Lift will restore handicapped access to Black Lick fire hall
Construction work intended to make the Black Lick Fire Hall more accessible to individuals with mobility challenges should be finished in plenty of time for November's general election.
The fire hall has served as a polling place for more than 20 years, according to Indiana County's chief clerk, Robin Maryai. But, for this past spring's primary election, volunteers had to help voters get into the building to cast ballots after an entrance ramp was dismantled.
Fire department president Mike Sheriff said the wheelchair ramp that had provided access to the hall fell into disrepair and had to be removed this past spring.
“We had a ramp there and it got so bad we had to tear it out before someone got hurt,” Sheriff said. “We had to get rid of it.”
After pricing concrete ramps and factoring in maintenance costs and lifespan for a wooden ramp, an enclosed addition housing stairs and a vertical platform lift emerged as the most logical solution. The project is being funded using Burrell Township's allotment of $68,000 in Community Development Block Grant entitlement funds, according to LuAnn Zak of the county's Office of Planning and Development.
Sheriff said, in addition to the accessibility benefits during elections and everyday operations, the lift will be an asset if the hall is ever pressed into duty as an emergency shelter during a disaster.
“It will even have the capability of a battery backup with a generator to power up the battery if it goes dead,” he noted.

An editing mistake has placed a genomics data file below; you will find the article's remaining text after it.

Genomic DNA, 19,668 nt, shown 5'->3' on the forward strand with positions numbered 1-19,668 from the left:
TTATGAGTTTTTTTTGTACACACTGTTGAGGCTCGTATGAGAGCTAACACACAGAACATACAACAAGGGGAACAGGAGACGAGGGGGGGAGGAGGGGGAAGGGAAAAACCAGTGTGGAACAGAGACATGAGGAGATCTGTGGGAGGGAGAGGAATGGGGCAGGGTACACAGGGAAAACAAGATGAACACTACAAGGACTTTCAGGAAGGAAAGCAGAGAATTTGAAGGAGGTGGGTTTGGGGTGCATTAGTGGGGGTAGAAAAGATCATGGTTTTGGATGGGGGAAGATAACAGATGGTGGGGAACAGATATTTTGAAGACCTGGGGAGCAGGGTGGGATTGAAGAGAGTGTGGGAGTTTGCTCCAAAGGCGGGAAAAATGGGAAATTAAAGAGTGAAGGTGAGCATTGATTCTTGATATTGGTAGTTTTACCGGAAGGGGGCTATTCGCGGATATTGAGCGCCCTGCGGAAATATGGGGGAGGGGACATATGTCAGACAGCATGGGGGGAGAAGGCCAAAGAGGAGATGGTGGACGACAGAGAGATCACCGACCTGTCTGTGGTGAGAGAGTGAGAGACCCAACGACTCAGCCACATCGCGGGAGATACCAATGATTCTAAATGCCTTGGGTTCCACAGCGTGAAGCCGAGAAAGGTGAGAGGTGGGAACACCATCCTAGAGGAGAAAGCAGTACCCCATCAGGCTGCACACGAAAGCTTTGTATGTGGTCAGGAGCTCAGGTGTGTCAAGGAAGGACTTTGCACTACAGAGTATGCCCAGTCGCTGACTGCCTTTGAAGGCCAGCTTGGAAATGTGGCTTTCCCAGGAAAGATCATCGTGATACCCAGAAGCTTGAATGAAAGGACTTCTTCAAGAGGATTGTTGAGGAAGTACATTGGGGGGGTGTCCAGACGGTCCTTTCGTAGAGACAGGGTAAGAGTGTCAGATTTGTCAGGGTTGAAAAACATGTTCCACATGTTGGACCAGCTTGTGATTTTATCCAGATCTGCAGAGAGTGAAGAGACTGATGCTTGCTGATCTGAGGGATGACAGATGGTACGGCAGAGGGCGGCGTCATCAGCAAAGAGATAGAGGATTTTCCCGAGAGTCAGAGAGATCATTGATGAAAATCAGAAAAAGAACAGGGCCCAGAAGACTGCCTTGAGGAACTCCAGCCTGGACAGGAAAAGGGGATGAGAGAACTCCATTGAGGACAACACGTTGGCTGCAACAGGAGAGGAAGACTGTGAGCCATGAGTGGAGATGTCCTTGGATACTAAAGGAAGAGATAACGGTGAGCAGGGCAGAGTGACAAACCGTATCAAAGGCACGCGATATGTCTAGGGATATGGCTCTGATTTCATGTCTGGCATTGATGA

C&C Construction of Penn Run was awarded the bid for the 288-square-foot addition, stairs and wheelchair lift. The addition and stairs should be completed by the end of August, Morrow said. The wheelchair lift from Access Elevator of Pittsburgh could take an additional four to six weeks to be built and installed.
The state Department of Labor and Industry will need to inspect and certify the lift annually after its installation.
“They won't have to worry about snow removal, maintenance of the ramp, safety issues,” said Dave Morrow, of the county Office of Planning and Development. “They were kind of restricted as far as the property limits that would allow them to do a ramp, and a ramp would have been expensive. There would have been the need for approximately 58 linear feet of ramp to meet the code requirements for slope. To travel 58 feet on a ramp when you can just travel 50 inches vertically, it was kind of a no-brainer.”
Greg Reinbold is a staff writer for Trib Total Media. He can be reached at 724-459-6100, ext. 2913 or email@example.com.
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